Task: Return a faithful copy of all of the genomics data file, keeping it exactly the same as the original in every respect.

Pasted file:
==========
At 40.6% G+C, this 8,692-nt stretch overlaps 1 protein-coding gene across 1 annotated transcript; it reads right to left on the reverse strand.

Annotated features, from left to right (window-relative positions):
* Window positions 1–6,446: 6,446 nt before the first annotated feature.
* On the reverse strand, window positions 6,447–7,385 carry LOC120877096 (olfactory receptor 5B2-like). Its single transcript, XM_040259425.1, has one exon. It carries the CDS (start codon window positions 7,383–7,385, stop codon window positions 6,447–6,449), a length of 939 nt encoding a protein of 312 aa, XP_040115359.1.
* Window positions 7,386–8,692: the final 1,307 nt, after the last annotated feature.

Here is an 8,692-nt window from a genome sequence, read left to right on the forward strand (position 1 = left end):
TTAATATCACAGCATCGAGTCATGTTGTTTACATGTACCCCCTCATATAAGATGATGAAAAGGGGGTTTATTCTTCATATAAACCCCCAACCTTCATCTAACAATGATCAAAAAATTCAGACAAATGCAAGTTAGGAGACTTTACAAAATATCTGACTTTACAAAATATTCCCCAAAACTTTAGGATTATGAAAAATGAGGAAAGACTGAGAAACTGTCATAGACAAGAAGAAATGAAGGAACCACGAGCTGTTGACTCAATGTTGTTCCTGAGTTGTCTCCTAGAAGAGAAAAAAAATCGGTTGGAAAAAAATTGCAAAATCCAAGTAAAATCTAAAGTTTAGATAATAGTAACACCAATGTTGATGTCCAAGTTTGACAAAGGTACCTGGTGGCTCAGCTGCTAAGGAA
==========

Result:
At 40.6% G+C, this 8,692-nt stretch overlaps 1 protein-coding gene across 1 annotated transcript; it reads right to left on the reverse strand.

Annotated features, from left to right (window-relative positions):
* Window positions 1–6,446: 6,446 nt before the first annotated feature.
* On the reverse strand, window positions 6,447–7,385 carry LOC120877096 (olfactory receptor 5B2-like). Its single transcript, XM_040259425.1, has one exon. It carries the CDS (start codon window positions 7,383–7,385, stop codon window positions 6,447–6,449), a length of 939 nt encoding a protein of 312 aa, XP_040115359.1.
* Window positions 7,386–8,692: the final 1,307 nt, after the last annotated feature.

Here is an 8,692-nt window from a genome sequence, read left to right on the forward strand (position 1 = left end):
TTAATATCACAGCATCGAGTCATGTTGTTTACATGTACCCCCTCATATAAGATGATGAAAAGGGGGTTTATTCTTCATATAAACCCCCAACCTTCATCTAACAATGATCAAAAAATTCAGACAAATGCAAGTTAGGAGACTTTACAAAATATCTGACTTTACAAAATATTCCCCAAAACTTTAGGATTATGAAAAATGAGGAAAGACTGAGAAACTGTCATAGACAAGAAGAAATGAAGGAACCACGAGCTGTTGACTCAATGTTGTTCCTGAGTTGTCTCCTAGAAGAGAAAAAAAATCGGTTGGAAAAAAATTGCAAAATCCAAGTAAAATCTAAAGTTTAGATAATAGTAACACCAATGTTGATGTCCAAGTTTGACAAAGGTACCTGGTGGCTCAGCTGCTAAGGAA